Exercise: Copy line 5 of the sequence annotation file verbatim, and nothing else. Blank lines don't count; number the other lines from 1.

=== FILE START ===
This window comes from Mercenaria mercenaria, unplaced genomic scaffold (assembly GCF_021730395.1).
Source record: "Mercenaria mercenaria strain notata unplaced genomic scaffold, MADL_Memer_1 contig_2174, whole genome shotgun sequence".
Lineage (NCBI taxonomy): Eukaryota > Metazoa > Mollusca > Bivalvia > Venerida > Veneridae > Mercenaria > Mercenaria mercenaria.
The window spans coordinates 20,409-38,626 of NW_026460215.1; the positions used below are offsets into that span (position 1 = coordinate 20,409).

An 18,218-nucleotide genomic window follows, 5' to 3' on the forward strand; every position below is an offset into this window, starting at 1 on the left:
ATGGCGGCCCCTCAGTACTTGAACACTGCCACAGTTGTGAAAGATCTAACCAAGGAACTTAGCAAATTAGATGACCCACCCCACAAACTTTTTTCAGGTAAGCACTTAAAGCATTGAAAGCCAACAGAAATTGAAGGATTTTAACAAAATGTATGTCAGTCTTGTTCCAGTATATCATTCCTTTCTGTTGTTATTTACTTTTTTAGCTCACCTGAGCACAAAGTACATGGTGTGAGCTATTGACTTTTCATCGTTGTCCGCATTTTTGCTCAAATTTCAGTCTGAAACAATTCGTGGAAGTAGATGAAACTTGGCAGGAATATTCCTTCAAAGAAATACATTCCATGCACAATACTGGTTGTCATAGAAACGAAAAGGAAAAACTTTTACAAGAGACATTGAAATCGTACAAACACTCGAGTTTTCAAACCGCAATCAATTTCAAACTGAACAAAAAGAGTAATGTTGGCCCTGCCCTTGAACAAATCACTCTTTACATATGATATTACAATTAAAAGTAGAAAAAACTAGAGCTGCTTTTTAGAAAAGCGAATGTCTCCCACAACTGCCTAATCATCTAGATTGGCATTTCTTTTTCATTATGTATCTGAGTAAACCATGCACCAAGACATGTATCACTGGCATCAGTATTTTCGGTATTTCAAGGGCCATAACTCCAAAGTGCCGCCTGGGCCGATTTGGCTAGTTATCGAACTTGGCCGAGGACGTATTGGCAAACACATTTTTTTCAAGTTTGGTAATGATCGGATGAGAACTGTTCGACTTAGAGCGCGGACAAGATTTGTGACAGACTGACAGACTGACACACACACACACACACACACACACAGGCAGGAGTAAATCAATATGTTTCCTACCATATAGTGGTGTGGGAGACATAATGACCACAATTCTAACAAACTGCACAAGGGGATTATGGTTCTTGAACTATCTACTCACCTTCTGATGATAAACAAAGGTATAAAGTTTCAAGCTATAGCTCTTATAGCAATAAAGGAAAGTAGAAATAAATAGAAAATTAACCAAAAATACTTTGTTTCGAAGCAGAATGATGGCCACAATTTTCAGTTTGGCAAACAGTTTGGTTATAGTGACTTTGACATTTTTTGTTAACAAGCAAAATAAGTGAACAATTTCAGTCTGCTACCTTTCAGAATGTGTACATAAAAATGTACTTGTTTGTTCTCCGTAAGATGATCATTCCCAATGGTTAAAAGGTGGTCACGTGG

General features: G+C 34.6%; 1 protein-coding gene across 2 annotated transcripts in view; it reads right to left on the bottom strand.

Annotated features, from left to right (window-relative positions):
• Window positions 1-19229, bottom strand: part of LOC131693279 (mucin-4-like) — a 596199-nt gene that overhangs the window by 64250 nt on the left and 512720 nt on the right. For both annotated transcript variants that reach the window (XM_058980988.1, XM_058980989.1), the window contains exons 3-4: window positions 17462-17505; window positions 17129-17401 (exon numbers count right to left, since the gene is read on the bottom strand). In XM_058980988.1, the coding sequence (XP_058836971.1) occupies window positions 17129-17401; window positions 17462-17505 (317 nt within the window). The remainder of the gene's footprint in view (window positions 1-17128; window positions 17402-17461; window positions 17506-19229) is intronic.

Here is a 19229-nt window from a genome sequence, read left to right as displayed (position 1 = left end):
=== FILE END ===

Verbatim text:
An 18,218-nucleotide genomic window follows, 5' to 3' on the forward strand; every position below is an offset into this window, starting at 1 on the left: